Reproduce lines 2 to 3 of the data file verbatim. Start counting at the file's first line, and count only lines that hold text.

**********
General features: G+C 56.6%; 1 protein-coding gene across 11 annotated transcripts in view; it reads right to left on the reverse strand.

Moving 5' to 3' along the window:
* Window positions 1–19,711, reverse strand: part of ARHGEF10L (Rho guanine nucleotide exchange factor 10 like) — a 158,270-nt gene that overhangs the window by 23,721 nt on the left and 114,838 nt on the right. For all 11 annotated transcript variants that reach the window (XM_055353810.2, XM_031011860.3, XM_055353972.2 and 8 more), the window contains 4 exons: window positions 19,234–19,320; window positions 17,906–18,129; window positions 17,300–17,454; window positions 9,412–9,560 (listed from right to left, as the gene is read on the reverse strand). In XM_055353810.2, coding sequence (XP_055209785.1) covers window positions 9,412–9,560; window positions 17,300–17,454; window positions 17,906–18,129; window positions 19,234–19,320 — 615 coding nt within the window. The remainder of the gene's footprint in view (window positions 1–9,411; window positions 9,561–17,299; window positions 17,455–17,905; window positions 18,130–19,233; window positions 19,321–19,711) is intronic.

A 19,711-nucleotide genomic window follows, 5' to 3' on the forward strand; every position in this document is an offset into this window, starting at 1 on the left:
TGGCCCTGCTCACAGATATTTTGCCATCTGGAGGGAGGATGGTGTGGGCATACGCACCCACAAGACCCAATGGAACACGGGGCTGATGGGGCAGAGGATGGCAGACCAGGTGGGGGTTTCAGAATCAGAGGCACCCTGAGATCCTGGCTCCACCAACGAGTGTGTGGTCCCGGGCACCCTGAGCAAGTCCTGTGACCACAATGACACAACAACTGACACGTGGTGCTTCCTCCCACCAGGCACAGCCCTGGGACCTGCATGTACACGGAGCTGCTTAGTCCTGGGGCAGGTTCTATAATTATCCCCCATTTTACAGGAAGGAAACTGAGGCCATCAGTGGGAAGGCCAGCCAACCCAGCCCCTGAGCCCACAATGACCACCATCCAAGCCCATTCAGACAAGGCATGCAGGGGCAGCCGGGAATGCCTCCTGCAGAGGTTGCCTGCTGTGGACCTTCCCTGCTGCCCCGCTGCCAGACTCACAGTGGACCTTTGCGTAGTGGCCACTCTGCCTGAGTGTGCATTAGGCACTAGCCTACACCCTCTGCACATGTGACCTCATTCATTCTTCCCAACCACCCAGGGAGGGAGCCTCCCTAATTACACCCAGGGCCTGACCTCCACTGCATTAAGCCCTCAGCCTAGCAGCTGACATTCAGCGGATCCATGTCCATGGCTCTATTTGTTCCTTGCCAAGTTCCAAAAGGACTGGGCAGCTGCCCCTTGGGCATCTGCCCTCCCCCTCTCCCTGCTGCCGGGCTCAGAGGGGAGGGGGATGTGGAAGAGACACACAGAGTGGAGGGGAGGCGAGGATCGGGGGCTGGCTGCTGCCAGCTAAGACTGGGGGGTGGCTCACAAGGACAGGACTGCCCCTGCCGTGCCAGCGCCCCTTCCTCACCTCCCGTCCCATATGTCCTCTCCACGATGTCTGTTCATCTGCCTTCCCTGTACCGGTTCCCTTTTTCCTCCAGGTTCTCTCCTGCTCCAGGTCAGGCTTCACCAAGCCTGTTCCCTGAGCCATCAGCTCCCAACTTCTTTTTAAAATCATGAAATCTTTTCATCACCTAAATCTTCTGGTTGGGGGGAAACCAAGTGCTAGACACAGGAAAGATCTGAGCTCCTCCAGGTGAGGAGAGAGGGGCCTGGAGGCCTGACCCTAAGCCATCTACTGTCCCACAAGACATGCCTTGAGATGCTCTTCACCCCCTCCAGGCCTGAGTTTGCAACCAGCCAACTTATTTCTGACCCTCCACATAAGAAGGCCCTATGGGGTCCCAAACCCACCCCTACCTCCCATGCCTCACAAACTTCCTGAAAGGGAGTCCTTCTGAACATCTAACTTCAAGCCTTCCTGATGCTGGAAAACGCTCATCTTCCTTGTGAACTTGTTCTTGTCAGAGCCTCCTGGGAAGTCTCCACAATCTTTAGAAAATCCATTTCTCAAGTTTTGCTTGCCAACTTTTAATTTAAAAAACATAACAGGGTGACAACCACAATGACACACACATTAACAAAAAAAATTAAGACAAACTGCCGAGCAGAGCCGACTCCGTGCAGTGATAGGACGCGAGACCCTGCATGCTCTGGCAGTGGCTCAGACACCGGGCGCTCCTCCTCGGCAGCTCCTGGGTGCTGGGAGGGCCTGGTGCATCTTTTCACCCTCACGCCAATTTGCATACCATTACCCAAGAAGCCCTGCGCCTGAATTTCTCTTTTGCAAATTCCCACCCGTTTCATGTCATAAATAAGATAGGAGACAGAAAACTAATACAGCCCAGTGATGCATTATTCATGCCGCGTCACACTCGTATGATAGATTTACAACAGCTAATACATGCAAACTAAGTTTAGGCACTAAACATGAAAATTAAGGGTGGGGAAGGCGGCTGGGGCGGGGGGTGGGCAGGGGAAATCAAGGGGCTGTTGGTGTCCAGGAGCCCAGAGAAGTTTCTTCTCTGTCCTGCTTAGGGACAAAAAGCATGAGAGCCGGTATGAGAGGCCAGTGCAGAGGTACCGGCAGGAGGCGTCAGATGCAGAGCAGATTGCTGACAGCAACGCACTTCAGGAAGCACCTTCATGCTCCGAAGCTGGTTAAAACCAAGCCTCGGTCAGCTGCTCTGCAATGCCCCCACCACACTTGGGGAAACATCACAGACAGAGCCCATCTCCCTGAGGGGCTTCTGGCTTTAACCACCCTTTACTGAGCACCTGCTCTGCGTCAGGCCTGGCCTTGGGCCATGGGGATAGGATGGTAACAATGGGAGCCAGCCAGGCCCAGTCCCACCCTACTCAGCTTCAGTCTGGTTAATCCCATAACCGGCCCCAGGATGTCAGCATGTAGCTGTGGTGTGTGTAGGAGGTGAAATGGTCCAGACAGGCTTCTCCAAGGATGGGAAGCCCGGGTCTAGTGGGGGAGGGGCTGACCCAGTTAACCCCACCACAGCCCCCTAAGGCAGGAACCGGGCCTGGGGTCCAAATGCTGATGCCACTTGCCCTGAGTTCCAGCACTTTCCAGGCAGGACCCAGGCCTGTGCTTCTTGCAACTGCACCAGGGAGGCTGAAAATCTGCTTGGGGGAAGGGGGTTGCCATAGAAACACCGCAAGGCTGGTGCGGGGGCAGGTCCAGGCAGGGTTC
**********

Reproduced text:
Moving 5' to 3' along the window:
* Window positions 1–19,711, reverse strand: part of ARHGEF10L (Rho guanine nucleotide exchange factor 10 like) — a 158,270-nt gene that overhangs the window by 23,721 nt on the left and 114,838 nt on the right. For all 11 annotated transcript variants that reach the window (XM_055353810.2, XM_031011860.3, XM_055353972.2 and 8 more), the window contains 4 exons: window positions 19,234–19,320; window positions 17,906–18,129; window positions 17,300–17,454; window positions 9,412–9,560 (listed from right to left, as the gene is read on the reverse strand). In XM_055353810.2, coding sequence (XP_055209785.1) covers window positions 9,412–9,560; window positions 17,300–17,454; window positions 17,906–18,129; window positions 19,234–19,320 — 615 coding nt within the window. The remainder of the gene's footprint in view (window positions 1–9,411; window positions 9,561–17,299; window positions 17,455–17,905; window positions 18,130–19,233; window positions 19,321–19,711) is intronic.